Figure 2: Photomicrograph revealing the vascular osteoid nidus surrounded by dense sclerotic bone (H and E, ×100)

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Patient had immediate pain relief after surgery with no postoperative neurological complication. Child was able to perform all normal activities and there was no instability sign on dynamic X-ray at 6 months of follow-up.


  Discussion Top


Jaffe [5] and Lichtenstein [6] in 1956, described the osteoblastoma. Most of the authors now believe that both osteoid osteoma and osteoblastoma are variant manifestations of a benign osteoblastic process. Histologically, both the lesions have similar appearance and consist of osteoid nidus surrounded by sclerotic bone. The difference between the two is that osteoblastomas are less sclerotic, but more expansile whereas osteoid osteomas are more sclerotic, less expansile and became painful earlier in their development. [4]

Osteoid osteoma is benign tumor and spine being the uncommon site. [2],[3] Most commonly it involves the posterior elements of spine. [2],[3],[7] It usually present in first three decades of life. Osteoid osteomas are small with size < 2 cm, well confined, and self-limited in growth potential. Spine contribute around 1% of all cases with lumbar spine (60%) as the most common site, followed by cervical (27%) and thoracic spine (12%). [2],[3]

Due to its atypical location and aproximity to neural tissue, back pain is most common symptom and developing scoliosis may be there. Developing scoliosis is because of muscular spasm secondary to inflammatory reaction around nerve root. [4] osteoid osteomas may present with neural deficit, but Kirwan et al. [8] did not find any neural deficit in his series.

Radiographs are routinely done, but CT scan and bone scan are better imaging modalities compared to magnetic resonance imaging (MRI) as it delineates exact origin, size, location of tumor and is helpful in surgical excision. [2] On CT, the nidus appears as a well-defined, low density area with smooth borders and a mineralized center, often surrounded by reactive sclerosis. [2] MRI usually shows edema in bone marrow and due to it, nidus is not well appreciated. It helps in assessment of tumor encroachment on spinal cord, nerve root and canal itself. [4]

Histopathologically, it consists of highly vascularised nidus of size <15 mm surrounded by dense zone of sclerosis. Osteoblastoma is main differential diagnoses other than giant cell tumor and aneurysmal bone cyst as these two are very similar to osteoid osteomas clinically and radiologically. [7]

The recommended treatment is complete excision of tumor. However, complex spinal anatomy and its atypical location, there are chances of neurological deficit and dural tear during its removal, recurrence and postoperative instability. [4] Intraoperative/postoperative bone scan is investigation of choice to predict complete excision of tumor during surgery. [4],[7] High frequency radiowave ablation is not preferred if tumor is close to neural tissue. Surgical excision of entire lesion can be expected to completely relieve pain and associated spasm. [7]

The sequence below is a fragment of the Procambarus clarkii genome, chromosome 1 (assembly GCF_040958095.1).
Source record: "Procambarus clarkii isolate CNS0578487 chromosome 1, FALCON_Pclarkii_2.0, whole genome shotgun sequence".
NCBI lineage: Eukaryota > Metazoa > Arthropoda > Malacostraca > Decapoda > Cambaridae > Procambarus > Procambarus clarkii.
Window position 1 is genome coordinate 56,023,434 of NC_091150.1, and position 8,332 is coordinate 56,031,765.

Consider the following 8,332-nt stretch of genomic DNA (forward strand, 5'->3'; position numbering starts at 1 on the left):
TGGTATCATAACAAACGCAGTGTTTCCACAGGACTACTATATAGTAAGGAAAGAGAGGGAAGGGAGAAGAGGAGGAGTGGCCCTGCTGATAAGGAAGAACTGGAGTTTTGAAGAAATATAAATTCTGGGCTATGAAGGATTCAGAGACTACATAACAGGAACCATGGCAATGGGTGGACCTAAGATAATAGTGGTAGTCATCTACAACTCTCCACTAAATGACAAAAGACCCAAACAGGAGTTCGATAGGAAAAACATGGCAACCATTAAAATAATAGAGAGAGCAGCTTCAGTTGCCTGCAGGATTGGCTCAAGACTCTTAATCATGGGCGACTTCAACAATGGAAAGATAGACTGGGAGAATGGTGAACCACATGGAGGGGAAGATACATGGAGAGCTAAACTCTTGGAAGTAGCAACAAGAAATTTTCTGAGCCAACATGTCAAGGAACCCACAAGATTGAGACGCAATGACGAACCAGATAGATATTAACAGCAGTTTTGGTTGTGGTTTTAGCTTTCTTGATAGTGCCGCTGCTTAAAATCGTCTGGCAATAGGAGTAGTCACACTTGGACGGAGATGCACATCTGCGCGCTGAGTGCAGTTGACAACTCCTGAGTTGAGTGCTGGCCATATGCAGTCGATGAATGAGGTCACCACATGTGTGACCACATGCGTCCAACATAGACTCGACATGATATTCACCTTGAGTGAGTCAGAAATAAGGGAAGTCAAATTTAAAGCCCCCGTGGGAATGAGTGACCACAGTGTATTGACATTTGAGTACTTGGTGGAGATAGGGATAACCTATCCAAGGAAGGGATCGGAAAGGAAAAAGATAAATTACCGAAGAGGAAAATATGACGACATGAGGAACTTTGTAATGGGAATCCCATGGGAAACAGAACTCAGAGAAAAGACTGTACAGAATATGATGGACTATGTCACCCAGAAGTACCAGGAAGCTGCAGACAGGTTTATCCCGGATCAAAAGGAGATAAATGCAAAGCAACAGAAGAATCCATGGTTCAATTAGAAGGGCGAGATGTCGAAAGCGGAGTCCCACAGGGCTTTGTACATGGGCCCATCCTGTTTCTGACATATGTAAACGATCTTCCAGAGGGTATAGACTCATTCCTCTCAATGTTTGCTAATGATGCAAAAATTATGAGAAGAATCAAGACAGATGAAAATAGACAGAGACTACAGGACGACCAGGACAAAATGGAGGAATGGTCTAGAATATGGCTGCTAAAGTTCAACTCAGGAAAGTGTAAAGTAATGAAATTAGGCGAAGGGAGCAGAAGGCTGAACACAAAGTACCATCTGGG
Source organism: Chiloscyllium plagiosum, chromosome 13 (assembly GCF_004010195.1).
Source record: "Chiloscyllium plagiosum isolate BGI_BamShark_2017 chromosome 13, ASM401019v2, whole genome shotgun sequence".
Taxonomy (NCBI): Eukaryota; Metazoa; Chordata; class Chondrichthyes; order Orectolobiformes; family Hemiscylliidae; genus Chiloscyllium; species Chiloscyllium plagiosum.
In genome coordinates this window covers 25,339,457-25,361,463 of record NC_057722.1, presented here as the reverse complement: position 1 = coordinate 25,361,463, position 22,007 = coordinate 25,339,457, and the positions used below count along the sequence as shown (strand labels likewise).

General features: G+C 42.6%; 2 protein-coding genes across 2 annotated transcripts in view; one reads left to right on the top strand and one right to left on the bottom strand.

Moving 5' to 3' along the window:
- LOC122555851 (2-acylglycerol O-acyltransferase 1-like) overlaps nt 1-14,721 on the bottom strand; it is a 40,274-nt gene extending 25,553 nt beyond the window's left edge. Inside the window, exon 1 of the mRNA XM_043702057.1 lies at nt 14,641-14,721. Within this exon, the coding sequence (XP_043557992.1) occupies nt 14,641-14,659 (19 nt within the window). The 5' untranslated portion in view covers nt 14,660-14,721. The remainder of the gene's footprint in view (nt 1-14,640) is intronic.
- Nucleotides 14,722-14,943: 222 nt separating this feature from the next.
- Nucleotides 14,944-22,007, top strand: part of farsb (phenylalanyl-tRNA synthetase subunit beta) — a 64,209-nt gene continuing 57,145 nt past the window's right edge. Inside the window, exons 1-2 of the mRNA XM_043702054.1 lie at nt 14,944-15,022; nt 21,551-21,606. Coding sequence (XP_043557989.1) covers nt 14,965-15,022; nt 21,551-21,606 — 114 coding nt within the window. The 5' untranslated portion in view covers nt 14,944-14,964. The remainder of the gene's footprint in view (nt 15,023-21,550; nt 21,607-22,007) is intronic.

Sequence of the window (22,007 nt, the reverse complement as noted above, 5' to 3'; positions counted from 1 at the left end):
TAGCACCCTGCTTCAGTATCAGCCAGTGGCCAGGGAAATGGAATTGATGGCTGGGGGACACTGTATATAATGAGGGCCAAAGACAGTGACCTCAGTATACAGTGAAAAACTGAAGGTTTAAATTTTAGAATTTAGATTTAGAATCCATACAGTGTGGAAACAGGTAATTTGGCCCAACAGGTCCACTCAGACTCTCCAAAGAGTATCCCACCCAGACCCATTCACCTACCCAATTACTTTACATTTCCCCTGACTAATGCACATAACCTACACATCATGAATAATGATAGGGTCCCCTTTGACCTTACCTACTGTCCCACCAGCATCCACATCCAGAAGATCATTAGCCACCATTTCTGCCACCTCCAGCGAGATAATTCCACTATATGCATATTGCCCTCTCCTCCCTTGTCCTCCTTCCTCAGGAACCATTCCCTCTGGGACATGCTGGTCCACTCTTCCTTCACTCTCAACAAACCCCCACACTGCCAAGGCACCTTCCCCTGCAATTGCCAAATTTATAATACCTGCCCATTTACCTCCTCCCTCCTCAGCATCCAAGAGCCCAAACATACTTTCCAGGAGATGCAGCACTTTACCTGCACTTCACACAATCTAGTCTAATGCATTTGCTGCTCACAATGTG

Conclusion Top


Spine is an uncommon site for this benign tumor, and these patients are usually symptomatically treated for nonspecific back pain. MRI is useful investigation but CT scan appears as better investigation modality to study the extent, size and location of the osteoid osteoma in the spine. Most patients require direct surgical excision, curettage or percutaneous radiofrequency ablation to remove lesion and definite diagnosis is made histologically.

Hence, osteoid osteoma of spine should be kept in mind if any young patient presents with persistent backache, painful scoliosis or radicular pain in lower limb.

 
  References Top

1.
Jaffe HL. Osteoid-osteoma: A benign osteoblastic tumor composed of osteoid and atypical bone. Arch Surg 1935;31:709-28.  Back to cited text no. 1
    
2.
Chai JW, Hong SH, Choi JY, Koh YH, Lee JW, Choi JA, et al. Radiologic diagnosis of osteoid osteoma: From simple to challenging findings. Radiographics 2010;30:737-49.  Back to cited text no. 2
    
3.
Lundeen MA, Herring JA. Osteoid-osteoma of the spine: Sclerosis in two levels. A case report. J Bone Joint Surg Am 1980;62:476-8.  Back to cited text no. 3
[PUBMED]    
4.
Pettine KA, Klassen RA. Osteoid-osteoma and osteoblastoma of the spine. J Bone Joint Surg Am 1986;68:354-61.  Back to cited text no. 4
[PUBMED]    
5.
Jaffe HL. Benign osteoblastoma. Bull Hosp Joint Dis 1956;17:141-51.  Back to cited text no. 5
[PUBMED]    
6.
Lichtenstein L. Benign osteoblastoma: A category of osteoid and bone forming tumors other than classical osteoid osteoma, which may be mistaken for giant cell tumor or osteogenic sarcoma. Cancer 1956;9:1044-52.  Back to cited text no. 6
[PUBMED]    
7.
Sükan A, Kabatas S, Cansever T, Yilmaz C, Demiralay E, Altinörs N. Osteoid osteoma in the thorasic spine. Turk Neurosurg 2009;19:288-92.  Back to cited text no. 7
    
8.
Kirwan E, Hutton PA, Pozo JL, Ransford AO. Osteoid osteoma and benign osteoblastoma of the spine: Clinical presentation and treatment. J Bone Joint Surg 1975;57:159-63.  Back to cited text no. 8